SIMON SHARP / THE STATESMAN
A bus takes transfer students from a Stony Brook bus stop to Brookhaven Residential Village at Dowling College. SIMON SHARP / THE STATESMAN

Stony Brook’s Division of Information Technology will be working with the IT department of Dowling College to fix network issues at the Brookhaven Residential Village of Dowling’s campus over spring break.

Since the fall semester, Stony Brook’s DoIT team has been aiding Dowling in fixing the network issues at the Brookhaven Residential Village, or BRV, even though it is not Stony
Brook’s facility.

The overall throughput speed was first increased from 25 Mbps (megabits per second) to 100 Mbps, the maximum speed possible.

SBU DoIT found that the connection of 100 Mbps from Oakdale, the main Dowling campus, to Brookhaven is insufficient.

Lightpath, a subsidiary of Cablevision, manages the link between the two campuses, Brookhaven and Oakdale.

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Brookhaven Residential Village was acquired from Dowling College for use the first time this academic year.

Approximately 200 Stony Brook students call the gated facility their home.

The student body here is made up of transfer students who are guaranteed housing on the main campus during the next academic year.

Students take a bus back and forth to get to class 20 miles away from where they live in Shirley.

The Internet is a basic necessity for students and as all the denizens of Brookhaven Residential Village get off the last bus of the day, connection problems occur.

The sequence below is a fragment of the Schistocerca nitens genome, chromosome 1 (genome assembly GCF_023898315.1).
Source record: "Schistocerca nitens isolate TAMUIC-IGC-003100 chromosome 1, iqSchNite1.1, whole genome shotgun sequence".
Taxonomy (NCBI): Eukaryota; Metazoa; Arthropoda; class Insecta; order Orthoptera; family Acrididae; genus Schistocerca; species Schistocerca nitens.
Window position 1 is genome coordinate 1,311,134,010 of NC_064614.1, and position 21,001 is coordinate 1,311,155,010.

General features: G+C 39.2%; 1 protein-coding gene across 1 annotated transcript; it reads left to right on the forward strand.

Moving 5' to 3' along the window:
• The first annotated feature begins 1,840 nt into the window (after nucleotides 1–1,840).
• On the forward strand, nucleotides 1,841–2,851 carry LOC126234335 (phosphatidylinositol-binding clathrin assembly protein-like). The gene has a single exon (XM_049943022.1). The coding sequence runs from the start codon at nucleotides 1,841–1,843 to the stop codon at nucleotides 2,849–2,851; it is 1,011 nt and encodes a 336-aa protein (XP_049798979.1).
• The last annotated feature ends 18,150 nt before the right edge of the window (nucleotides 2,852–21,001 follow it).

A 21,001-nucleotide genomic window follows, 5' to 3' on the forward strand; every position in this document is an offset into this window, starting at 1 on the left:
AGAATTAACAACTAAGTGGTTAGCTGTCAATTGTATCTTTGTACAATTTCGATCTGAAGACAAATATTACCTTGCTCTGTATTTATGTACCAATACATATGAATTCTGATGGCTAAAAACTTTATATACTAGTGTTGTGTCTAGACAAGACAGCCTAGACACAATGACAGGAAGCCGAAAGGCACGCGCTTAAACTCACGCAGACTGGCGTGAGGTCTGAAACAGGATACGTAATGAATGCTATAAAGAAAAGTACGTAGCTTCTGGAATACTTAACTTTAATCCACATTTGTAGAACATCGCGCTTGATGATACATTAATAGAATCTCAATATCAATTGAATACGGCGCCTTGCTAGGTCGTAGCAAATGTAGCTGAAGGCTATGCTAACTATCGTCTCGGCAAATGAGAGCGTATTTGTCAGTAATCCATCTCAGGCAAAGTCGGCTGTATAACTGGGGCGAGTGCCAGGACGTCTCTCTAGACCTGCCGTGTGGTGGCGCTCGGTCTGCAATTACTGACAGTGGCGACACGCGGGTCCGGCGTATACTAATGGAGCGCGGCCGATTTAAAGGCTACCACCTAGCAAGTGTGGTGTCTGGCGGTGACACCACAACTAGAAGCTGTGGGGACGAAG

Brookhaven is over 15 miles away from Dowling’s main Oakdale campus, but it is still under the same Wi-Fi network as the Dowling campus.

With everyone on the Internet at once, the network becomes saturated during peak hours.

When students are plugged in with ethernet cables, they do not have issues with the network.

Additionally, during the day when most students are normally at Stony Brook’s campus, there are no Wi-Fi issues.

But as the assistant director of Campus Residences Henry Joseph put it, when everybody is on the network, the connection issues are almost like gridlock traffic.

Like during rush hour, everyone is leaving at the same time and trying to go to the same place.

“It’s really hard to get your information back and forth because you’re all colliding with each other,” Joseph said. “The more you collide with each other the longer it takes to get your packet back.”

Similar to a traffic accident, in the digital world it takes longer for those collisions to clear up and create a path for information to move freely.

Like drivers honking their horns, students hit refresh in an attempt to see faster results, but this actually makes the connection worse.

By doubling the connection speeds from 100 Mbps to 200 Mbps, the lanes are essentially widened, giving people more room to navigate the Internet.

“You’re not going to be going 60, 70 miles an hour, but at least you’re not stuck,” Joseph said.

In the meantime, students were given suggestions to help get their homework done, such as using the SINC sites while at Stony Brook and the computer labs back at the Brookhaven dorms.

“A lot of people say that we should just get work done on campus, but realistically you would like to get work done in your room,” China Bailey, junior health sciences major and resident of Brookhaven Residential Village, said.

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